Colicky babies at higher risk for Shaken Baby Syndrome

Studies show that frustration with an infant’s colic-associated crying is the most common reason for Shaken Baby Syndrome (SBS)1. To deal with a screaming baby day after day, for hours on end, can drive new parents or caregivers to reach breaking point, lose control and shake the baby out of sheer frustration and anger. Sadly, this is when permanent head injury and brain damage can occur.

 What is Shaken Baby Syndrome?

Shaken Baby Syndrome is a form of head injury. It occurs when a baby is shaken forcibly enough to cause the baby’s brain to rebound and bounce against their skull. This rebounding may cause bruising, swelling, and bleeding of the brain. Which may lead to permanent, severe brain damage, blindness, or even death2. Shaken Baby Syndrome resulting in head injury is the leading cause of death and the most common cause of long-term disability and permanent damage in physically abused infants and children3.

Colic
What is colic?

Colic is defined as repeated episodes of excessive and inconsolable crying in a newborn baby who is otherwise perfectly healthy. The condition can affect up to one in three babies. One way to determine if it may be colic-associated crying is to take note if the infant’s crying matches the ‘rule of threes’… When a baby cries excessively for three or more hours a day… Three or more days a week… For three or more weeks, the infant is likely to have colic4.

How are colic and shaken baby syndrome related?

Colic peaks at about six weeks, while the incidence of shaken baby syndrome peaks about one month after that. It’s important to note that it is not colic that causes the shaken baby syndrome, obviously. But rather that a colicky baby is going to cry more, which in turn raises the chances that a parent or caregiver will shake them.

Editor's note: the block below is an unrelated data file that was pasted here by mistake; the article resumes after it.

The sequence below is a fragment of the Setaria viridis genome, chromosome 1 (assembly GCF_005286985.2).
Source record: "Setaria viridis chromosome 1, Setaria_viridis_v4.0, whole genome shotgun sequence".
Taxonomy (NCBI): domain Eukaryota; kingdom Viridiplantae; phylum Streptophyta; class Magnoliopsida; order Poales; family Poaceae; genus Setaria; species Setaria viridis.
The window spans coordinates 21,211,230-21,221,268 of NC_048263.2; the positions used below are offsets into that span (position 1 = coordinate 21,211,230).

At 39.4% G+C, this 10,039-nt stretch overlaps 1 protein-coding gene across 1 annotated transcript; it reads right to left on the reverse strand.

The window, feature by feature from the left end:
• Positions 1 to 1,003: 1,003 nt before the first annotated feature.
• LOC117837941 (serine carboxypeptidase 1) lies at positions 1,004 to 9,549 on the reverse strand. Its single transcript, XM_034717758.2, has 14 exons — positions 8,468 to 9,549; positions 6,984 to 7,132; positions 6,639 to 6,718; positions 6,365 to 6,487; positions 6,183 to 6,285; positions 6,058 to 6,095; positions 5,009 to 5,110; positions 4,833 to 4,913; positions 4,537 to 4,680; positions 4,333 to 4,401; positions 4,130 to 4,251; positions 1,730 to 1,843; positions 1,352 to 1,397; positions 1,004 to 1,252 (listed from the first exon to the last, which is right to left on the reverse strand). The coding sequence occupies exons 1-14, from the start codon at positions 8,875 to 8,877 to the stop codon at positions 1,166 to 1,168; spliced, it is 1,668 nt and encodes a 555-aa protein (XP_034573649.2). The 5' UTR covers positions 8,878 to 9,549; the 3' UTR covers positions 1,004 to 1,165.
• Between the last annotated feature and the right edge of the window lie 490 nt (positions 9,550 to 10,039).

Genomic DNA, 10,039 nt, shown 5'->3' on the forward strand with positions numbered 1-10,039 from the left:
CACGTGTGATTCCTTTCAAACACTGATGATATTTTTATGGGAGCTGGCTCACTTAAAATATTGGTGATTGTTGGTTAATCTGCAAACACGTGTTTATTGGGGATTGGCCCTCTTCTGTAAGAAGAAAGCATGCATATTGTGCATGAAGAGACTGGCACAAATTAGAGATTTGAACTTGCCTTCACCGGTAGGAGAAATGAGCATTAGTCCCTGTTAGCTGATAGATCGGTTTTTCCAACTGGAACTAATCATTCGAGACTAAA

How to cut down the crying  

Try these four tips to help soothe a colicky newborn:

  1. Swaddle your baby.
  2. Try a white noise machine or a vacuum cleaner placed near the infant.
  3. Use the colic hold. Use your forearm to support baby’s tummy. Your palm, or, depending which way infant is turned, a slight bend in your arm cradles baby’s head.
  4. Use Colief® Infant Drops. They are clinically proven to reduce colicky symptoms associated with temporary lactase deficiency6. This is when some babies are temporarily unable to fully break down lactose, a complex sugar that is found in both breast and formula milk. This inability causes wind, bloating and discomfort. The lactase in Colief®Infant Drops is a natural enzyme which breaks down the lactose in the milk by up to 70 percent, aiding digestion and helps reduce the hours of crying.
Calming tips for new parents

If you can’t calm your baby and feel like you are close to closing control:

  • Stop what you are doing immediately.
  • Put your screaming baby down in a cot, swing, or other safe spot.
  • Walk away. To the next room, outside, anywhere that will get you away from the situation until you have regained your composure and are able to comfort your baby.
  • Reach out for help. It’s important to take care of yourself, too! Even asking your partner, friend or family member to watch your little one while you walk around the block for a little break can help.

Remember, never minimize colic, it is a very serious condition that can have devastating results.

Radesky JS, Zuckerman B, Silverstein M, et al. Inconsolable infant crying and maternal postpartum depressive symptoms. Pediatrics. 2013;131(6):e1857–e1864.

Barr RG, Trent RB, Cross J. Age-related incidence curve of hospitalized Shaken Baby Syndrome cases. Child Abuse Negl. 2006;30(1):7–16.

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2 Comments
    1. Hi Lorena
      This content was provided by an outside writer. However, a short search showed a number of studies.
      Radesky JS, Zuckerman B, Silverstein M, et al. Inconsolable infant crying and maternal postpartum depressive symptoms. Pediatrics. 2013;131(6):e1857–e1864.
      Barr RG, Trent RB, Cross J. Age-related incidence curve of hospitalized Shaken Baby Syndrome cases. Child Abuse Negl. 2006;30(1):7–16.
      Hope this helps x

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